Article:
However, McIntosh was fair-minded enough to acknowledge that she too had advantages. After all, she was – and is – white in a society that marginalizes persons who are not. That awareness led her to create her list of 26 privileges that white people have, indeed, have without thinking about them.
McIntosh’s list includes such comforts and expectancies as having neighbors who do not protest your living near them, clerks in stores who do not follow you about, and police officers who do not approach you with suspicion. In most social situations, white people can expect to find other members of their own race. Indeed, the people in charge are usually white. Whites can shop and expect to find the goods they desire (perhaps food or clothing) displayed prominently. Educational materials emphasize the accomplishments of their race. Newspapers and television broadcasts offer a similar viewpoint. Positive portrayals of white people typically balance, and usually outweigh, negative ones. Healthcare products, like cosmetics or even bandage colors, are oriented to that group. So are dolls and the packaging of toys.
More than that, white people are almost never forced to represent, or otherwise bear the stigma, of other persons with their characteristics. White people are not asked to speak for “their group” in public. Their personal failures and inconsistencies are not attributed to their racial heritage. Instead, they are allowed to be various in their inclinations, characteristics, and accomplishments, that is, to be individuals. Rarely, and profoundly, are they “outnumbered” in the settings that matter to them. Again, few white people would say that their lives are entirely comfortable. But at least they do not have to preoccupy themselves with issues of racial identification, suspicion, and mistreatment.
Why stop there? Surely, issues of class are just as pressing, especially in a society that turns increasingly to money as the arbiter of human affairs.
For insight in this matter, I solicited the reflections of my students at the university where I teach. Mostly upper-middle class people, those students recognize the blessings they have received from their families, what some call the “genetic lottery.” However, they also acknowledge that most people in this society, and in others, are not as fortunate as they. What social advantages do they identify?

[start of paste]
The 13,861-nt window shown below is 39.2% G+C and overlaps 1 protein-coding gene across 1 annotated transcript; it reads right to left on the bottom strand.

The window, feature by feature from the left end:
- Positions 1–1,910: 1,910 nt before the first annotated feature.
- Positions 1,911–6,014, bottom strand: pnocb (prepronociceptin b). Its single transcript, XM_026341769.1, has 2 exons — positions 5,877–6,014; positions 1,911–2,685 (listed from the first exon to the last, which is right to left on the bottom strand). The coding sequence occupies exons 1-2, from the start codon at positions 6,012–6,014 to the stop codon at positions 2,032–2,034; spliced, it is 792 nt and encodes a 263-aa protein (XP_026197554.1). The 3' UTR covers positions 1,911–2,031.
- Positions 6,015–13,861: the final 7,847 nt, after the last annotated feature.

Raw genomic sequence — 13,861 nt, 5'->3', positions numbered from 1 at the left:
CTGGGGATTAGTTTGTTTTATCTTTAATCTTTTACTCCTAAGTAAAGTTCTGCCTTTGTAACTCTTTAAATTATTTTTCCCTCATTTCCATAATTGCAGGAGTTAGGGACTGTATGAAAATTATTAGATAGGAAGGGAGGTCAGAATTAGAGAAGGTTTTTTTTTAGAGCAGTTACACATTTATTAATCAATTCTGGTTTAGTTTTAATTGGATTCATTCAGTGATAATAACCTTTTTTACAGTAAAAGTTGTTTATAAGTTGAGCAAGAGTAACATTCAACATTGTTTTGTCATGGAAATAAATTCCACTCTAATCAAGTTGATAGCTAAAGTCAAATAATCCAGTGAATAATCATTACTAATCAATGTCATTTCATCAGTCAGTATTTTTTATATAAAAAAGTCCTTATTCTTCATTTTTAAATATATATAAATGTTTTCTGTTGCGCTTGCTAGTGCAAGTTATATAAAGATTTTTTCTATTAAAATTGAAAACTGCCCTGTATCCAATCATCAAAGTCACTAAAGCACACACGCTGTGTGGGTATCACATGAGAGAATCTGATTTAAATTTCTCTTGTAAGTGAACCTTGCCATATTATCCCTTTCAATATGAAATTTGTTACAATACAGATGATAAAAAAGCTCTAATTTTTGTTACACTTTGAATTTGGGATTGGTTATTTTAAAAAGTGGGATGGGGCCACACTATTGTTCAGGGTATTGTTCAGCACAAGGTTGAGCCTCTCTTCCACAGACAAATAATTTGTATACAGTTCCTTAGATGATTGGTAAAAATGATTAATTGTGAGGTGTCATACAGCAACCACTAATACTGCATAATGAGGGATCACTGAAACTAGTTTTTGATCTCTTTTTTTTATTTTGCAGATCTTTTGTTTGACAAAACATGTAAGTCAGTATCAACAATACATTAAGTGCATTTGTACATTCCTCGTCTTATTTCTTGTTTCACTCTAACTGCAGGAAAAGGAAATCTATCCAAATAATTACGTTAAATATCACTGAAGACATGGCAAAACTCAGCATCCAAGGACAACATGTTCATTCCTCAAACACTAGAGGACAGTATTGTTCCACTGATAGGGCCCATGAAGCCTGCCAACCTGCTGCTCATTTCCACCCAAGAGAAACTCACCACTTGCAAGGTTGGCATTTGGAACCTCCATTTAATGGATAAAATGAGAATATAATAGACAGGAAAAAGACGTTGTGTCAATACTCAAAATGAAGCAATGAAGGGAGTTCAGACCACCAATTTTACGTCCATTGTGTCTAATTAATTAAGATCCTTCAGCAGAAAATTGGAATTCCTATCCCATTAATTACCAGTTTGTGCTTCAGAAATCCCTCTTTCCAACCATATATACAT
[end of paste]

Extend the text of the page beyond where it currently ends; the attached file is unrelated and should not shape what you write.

Upper-middle-class people have living quarters that shelter them from many of society’s dangers and disruptions. Those settings are often in class-segregated communities, fenced, and otherwise protected by physical barriers. Inside those homes, there are places for solitary repose. Even children may have private bedrooms and bathrooms.
If they have medical problems, upper-middle-class people can rush off to the doctor, usually a family physician who knows their health history. They can pay for any treatments prescribed.
They have regular dental care, that great divider of the comfortable and uncomfortable classes.
They can afford advanced levels of schooling. At the lower, and putatively more public, levels, they can pay the “hidden costs” of education, such expenses as sports equipment, band instruments, school trips, transportation, and the like.
They can travel to distant places in comfortable ways and stay in comfortable accommodations. Their vision of self is expanded - and decorated - with such experiences.
They are less likely to get “in trouble” with authorities, including those in the criminal justice system. In part, that is because they have the means to purchase legally what they want. Even when they do falter, they are able to pay for lawyers, bail bonds, and fines. Sharing their class standing, prosecutors and judges can sympathize with their circumstances.
They are able to devote themselves to their physical appearance and functioning. That is, they can join health clubs, exercise systematically, and eat the (often more expensive) types of food that promote well-being. They can have their hair and nails “done” – and receive other cosmetic enhancements.
They can go to mental health counselors, often while these problems are still in their early stages. That keeps them from “acting out” in public or committing other behaviors that lead to police arrests.
They can afford to have pets – and to treat those pets like family members. That means taking their beloved charges to the veterinarian, accompanying them on daily walks, and transporting them to grooming and “daycare” sites. In such a world, it is normal for pets to have playmates and friends.